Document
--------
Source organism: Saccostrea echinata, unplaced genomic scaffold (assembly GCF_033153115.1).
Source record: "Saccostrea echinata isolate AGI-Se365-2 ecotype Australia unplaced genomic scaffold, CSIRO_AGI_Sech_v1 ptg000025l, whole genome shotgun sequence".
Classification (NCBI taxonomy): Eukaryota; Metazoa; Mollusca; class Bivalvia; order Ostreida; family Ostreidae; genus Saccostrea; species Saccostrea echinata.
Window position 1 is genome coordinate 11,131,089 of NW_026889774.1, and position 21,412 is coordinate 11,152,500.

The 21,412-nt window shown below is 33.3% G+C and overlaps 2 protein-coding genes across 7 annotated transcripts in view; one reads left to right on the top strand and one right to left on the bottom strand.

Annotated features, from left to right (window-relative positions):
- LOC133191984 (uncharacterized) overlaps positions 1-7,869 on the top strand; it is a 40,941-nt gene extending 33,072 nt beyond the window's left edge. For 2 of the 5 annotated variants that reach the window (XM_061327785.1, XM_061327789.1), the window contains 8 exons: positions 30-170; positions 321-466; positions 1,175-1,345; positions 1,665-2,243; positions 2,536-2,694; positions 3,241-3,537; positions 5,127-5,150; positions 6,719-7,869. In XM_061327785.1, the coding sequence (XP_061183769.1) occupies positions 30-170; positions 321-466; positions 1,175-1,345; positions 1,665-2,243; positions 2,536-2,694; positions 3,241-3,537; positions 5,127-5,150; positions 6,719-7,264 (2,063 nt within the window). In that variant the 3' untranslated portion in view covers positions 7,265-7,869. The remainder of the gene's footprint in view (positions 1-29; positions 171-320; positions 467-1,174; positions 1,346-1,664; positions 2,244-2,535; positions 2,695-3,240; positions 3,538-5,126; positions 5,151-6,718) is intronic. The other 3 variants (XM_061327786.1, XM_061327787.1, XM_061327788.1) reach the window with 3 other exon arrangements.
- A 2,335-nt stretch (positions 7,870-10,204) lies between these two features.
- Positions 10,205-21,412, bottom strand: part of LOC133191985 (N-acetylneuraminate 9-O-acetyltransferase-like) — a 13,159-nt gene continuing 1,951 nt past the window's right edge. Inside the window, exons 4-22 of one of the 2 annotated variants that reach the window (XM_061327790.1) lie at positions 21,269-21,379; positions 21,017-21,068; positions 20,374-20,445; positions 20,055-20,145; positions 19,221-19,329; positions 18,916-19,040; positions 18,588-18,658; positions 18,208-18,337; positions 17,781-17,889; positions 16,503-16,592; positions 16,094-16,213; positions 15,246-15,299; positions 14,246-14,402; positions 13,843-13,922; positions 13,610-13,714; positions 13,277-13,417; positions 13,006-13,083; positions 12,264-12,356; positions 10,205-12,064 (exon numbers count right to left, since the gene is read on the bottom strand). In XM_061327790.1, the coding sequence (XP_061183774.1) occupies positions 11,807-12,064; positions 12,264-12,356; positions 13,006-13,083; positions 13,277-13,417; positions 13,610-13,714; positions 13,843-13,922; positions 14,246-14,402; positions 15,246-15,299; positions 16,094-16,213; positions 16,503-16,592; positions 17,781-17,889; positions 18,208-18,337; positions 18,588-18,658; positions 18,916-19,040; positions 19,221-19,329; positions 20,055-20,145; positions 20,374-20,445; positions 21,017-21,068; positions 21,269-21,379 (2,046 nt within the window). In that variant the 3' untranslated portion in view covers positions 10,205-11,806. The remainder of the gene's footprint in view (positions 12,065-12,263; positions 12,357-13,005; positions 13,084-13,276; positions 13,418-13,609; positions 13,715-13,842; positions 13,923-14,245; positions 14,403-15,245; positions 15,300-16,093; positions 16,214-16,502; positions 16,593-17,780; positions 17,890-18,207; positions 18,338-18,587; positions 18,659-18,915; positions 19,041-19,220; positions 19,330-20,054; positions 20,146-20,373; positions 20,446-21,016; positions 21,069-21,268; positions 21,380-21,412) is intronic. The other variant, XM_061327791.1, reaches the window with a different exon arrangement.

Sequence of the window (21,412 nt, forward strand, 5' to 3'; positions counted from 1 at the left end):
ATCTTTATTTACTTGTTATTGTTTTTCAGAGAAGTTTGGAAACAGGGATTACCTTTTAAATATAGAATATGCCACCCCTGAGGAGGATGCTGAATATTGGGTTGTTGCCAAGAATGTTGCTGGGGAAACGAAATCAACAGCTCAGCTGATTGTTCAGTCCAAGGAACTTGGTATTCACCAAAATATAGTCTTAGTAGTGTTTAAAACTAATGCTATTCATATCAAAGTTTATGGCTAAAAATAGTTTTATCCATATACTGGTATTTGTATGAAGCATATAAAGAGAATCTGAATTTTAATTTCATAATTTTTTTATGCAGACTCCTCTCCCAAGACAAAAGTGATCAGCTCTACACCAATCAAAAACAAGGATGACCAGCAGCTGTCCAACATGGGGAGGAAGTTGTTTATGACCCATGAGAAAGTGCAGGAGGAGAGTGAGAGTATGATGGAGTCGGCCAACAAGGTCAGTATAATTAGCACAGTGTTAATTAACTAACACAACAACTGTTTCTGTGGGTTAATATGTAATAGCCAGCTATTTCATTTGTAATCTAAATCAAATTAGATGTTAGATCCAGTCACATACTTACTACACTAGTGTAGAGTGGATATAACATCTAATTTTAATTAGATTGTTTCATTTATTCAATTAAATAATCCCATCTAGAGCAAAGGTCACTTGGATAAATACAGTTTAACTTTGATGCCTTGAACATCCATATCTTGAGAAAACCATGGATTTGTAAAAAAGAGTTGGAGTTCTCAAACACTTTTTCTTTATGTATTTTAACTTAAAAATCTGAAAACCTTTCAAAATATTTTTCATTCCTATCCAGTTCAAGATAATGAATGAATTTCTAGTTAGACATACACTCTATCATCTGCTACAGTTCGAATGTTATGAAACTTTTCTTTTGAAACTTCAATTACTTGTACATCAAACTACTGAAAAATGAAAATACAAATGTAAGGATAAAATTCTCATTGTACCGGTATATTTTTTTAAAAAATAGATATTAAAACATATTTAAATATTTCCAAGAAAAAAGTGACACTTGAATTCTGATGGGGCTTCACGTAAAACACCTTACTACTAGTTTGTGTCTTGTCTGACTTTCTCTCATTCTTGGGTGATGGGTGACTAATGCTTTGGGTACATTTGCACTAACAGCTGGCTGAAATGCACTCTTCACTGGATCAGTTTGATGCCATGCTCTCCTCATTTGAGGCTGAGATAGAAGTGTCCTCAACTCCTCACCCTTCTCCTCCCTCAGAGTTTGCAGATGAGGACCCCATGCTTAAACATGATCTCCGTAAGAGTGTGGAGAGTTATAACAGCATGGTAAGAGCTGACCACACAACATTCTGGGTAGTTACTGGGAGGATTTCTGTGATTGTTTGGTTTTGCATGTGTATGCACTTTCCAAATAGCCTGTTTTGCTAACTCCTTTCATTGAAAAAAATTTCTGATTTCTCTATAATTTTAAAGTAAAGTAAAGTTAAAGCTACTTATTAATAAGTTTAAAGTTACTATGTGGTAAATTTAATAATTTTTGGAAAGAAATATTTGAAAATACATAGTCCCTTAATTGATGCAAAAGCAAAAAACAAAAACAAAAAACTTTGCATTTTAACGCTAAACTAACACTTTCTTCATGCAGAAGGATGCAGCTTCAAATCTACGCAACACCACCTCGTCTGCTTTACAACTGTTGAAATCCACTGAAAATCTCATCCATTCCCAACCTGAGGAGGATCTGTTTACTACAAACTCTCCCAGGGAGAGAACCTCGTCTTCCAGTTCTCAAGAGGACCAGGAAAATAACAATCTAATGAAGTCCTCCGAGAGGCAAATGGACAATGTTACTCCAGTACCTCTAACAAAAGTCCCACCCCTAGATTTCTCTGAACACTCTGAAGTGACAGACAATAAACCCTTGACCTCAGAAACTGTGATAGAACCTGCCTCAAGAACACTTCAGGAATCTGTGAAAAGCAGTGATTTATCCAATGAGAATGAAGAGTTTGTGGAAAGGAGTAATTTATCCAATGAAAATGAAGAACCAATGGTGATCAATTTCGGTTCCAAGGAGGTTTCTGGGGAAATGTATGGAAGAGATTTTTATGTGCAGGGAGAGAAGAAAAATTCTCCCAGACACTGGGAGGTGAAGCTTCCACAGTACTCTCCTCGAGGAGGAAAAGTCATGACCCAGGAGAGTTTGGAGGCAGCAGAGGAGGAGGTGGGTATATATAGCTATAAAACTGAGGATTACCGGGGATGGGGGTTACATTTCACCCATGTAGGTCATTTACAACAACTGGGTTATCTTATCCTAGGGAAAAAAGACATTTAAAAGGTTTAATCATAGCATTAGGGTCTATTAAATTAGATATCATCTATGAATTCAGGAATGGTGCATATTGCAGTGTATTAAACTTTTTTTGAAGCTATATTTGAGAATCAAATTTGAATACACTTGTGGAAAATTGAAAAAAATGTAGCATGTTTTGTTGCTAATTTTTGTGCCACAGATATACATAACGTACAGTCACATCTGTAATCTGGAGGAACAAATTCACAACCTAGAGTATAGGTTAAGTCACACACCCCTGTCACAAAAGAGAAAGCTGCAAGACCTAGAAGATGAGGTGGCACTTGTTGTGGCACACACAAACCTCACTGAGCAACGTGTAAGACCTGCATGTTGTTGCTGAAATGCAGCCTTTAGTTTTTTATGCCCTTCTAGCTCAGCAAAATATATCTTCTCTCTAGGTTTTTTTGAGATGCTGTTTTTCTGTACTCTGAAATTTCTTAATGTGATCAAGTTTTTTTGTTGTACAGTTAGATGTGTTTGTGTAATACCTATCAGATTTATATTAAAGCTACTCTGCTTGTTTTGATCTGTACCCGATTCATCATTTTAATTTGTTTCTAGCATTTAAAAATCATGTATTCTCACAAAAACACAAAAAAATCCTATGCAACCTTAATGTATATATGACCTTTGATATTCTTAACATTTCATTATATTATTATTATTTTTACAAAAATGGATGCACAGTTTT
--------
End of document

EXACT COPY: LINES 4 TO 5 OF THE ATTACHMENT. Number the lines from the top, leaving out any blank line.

Window position 1 is genome coordinate 11,131,089 of NW_026889774.1, and position 21,412 is coordinate 11,152,500.

The 21,412-nt window shown below is 33.3% G+C and overlaps 2 protein-coding genes across 7 annotated transcripts in view; one reads left to right on the top strand and one right to left on the bottom strand.